Trail Campus a Hub of Innovation and Design

April 10, 2024
DFAB Story from Trail Times Kailey Allen

Story/photos by Trail Times reporter Sheri Regnier. This content first appeared in the Trail Times on April 5, 2024. Selkirk College is grateful for the ongoing support of regional media.

There’s a hub of innovative learning going on at Selkirk College in downtown Trail, especially since the college bought the building from the regional district for $1 in June 2022.

Visitors to the Helena Street campus may have noticed intricately crafted designs on display along the main floor such as an eye-catching lounge-style chair, ceiling and floor lights, and coffee tables.

Clearly, there’s something special about these modern designs.

The question is, “Who made them?”

Turns out, these inventive designs come from students enrolled in the two-year Digital Fabrication & Design Diploma Program, which runs Monday to Thursday, 9 am to 3 pm.

“There is some amazing stuff happening here in Trail, and we are super excited about this program and the future of manufacturing and fabricating in the Kootenay region,” began Kailey Allan, instructor, B. Eng. “No other program is doing what we do.”

Half of the students’ time is spent in the campus makerspace, taking in lectures and applying lessons in hands-on workshops.

Students learn about design through sophisticated software before sending digital files to their own 3D printer to create design prototypes. In fact, each student is tasked with building their own 3D printer from scratch, which they can modify throughout the program and take home when they graduate.

“I think one of the biggest strengths of this program is that our students come out of it being more generalists than specialists, and we see the advantage of that: they have the ability to problem solve, so they can walk into any facility, whether it’s a dental clinic doing 3D printing, a healthcare setting or mass timber,” Allan explains.

“For us that is key; if you can learn to think critically, problem solve and collaborate with various team members, and stakeholders from different disciplines, then we think you can jump into any industry and apply the fundamental skills that we are teaching.”

Turning Thoughts Into Action

The other 50 per cent of the program happens in the Selkirk Technology Access Centre on Highway Drive, in Glenmerry (formerly MIDAS Fab Lab).

DFAB Story from Trail Times at Computer
Digital Fabrication & Design Program instructor Kailey Allan works on 3D printer at the Trail Campus where the innovative program is offered. (photos by Sheri Regnier/Trail Times)

The centre is described as a “one-stop” shop to access advanced manufacturing technologies, such as 3D printers and scanners, CNC machines (computer numerical control), laser cutters, sensor technology, multi-spectral and thermal imagery acquisition, and much more.

“We wouldn’t be here if it weren’t for the Selkirk Technology Access Centre, it’s actually a really beautiful relationship,” Allan explains. “The Selkirk Technology Access Centre is meant to serve businesses in the community by giving them access to technology.”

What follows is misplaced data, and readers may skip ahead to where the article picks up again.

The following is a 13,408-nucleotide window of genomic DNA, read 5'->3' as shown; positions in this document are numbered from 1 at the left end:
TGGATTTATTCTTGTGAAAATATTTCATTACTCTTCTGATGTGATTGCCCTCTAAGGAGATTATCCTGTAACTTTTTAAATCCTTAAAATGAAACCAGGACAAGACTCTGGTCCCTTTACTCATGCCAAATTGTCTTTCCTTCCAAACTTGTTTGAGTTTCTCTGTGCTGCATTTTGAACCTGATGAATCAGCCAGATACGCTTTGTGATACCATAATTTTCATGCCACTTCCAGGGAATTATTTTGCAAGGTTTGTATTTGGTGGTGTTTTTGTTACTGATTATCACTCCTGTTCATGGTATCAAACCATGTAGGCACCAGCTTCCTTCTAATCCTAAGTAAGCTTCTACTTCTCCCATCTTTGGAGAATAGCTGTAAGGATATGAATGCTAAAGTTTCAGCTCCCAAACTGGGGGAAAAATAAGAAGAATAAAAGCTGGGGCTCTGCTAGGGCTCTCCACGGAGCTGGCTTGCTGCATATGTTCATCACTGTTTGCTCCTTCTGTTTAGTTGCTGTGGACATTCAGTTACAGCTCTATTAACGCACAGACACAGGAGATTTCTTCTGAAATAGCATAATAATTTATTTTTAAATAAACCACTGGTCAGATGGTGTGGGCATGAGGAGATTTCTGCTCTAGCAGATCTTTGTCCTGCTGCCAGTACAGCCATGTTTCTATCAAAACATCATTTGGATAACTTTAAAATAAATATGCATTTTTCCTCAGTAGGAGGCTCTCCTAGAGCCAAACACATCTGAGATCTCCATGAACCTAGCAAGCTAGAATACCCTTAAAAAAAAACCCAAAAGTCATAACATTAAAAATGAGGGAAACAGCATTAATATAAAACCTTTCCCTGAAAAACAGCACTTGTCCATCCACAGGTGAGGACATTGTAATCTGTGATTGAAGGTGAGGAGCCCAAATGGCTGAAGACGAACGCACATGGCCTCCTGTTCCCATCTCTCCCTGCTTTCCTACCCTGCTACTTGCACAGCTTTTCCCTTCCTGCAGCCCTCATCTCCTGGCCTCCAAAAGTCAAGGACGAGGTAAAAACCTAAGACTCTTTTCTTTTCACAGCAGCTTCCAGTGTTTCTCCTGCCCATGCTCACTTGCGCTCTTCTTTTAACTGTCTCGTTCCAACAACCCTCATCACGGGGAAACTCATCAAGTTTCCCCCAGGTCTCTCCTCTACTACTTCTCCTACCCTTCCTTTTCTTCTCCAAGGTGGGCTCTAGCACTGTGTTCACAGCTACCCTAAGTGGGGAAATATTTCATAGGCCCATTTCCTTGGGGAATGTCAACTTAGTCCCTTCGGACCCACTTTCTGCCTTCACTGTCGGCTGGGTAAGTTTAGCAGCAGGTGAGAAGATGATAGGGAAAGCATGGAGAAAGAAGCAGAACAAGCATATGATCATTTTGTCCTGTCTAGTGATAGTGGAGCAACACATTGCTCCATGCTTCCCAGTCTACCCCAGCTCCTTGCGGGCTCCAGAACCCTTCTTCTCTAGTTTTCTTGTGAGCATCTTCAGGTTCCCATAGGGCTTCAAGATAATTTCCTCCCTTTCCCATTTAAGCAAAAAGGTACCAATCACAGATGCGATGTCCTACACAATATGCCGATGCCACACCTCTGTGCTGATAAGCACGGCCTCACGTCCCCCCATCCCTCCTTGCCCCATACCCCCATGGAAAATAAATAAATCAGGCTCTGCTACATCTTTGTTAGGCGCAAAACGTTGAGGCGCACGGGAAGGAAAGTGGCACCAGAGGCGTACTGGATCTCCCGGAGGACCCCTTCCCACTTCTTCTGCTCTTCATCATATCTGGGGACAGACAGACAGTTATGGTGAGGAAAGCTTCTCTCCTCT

Merging industry and local businesses with students of digital design can create synergistic opportunities and innovative solutions.

“So we get this beautiful mix of research and real-life, it’s an amazing learning experience for the students.”

For example, on a computer screen, Allan showed the Times a detailed mouthpiece the students were working on, designed to help a client with snoring.

“We were 3D printing prototypes for that, plus materials, so they [students] could test different designs,” Allan says. “[With software] we can take the design and manipulate things as much as we want, but again, you need to have an understanding of how these machines work.”

As far as career prospects, Allan says the opportunities are diverse: graduates are employed in design offices of local lumber companies, as well as shops and businesses around the Kootenays that are involved in manufacturing drop designs.

“When we developed this program we wanted to give students the opportunity to choose what they wanted to do, we didn’t want to funnel them into a particular industry,” Allan explains.

“Our students are taking the designer pathway … Or, they are going more into operator/fabricator roles — so less on the computer and more on the shop floor — running machines, that sort of thing.”

Allan is getting word out about the program, which will start up again this fall.

“We do see a real diversity in our program, with students coming out of high school 18, 19 years old, in their late 20s, then also in their late 30s and early forties looking for a new career,” she says. “And that, to me, adds a really wonderful dynamic.”

To recognize the students’ achievements and highlight their creations, Selkirk College holds an annual show.

This year the Digital Arts and Digital Fabrication & Design Year-End Show will run April 12 and April 13 from 10 am to 1 pm in Mary Hall, located in the Tenth Street Campus, Nelson.

Learn more about Selkirk College's School of the Arts.

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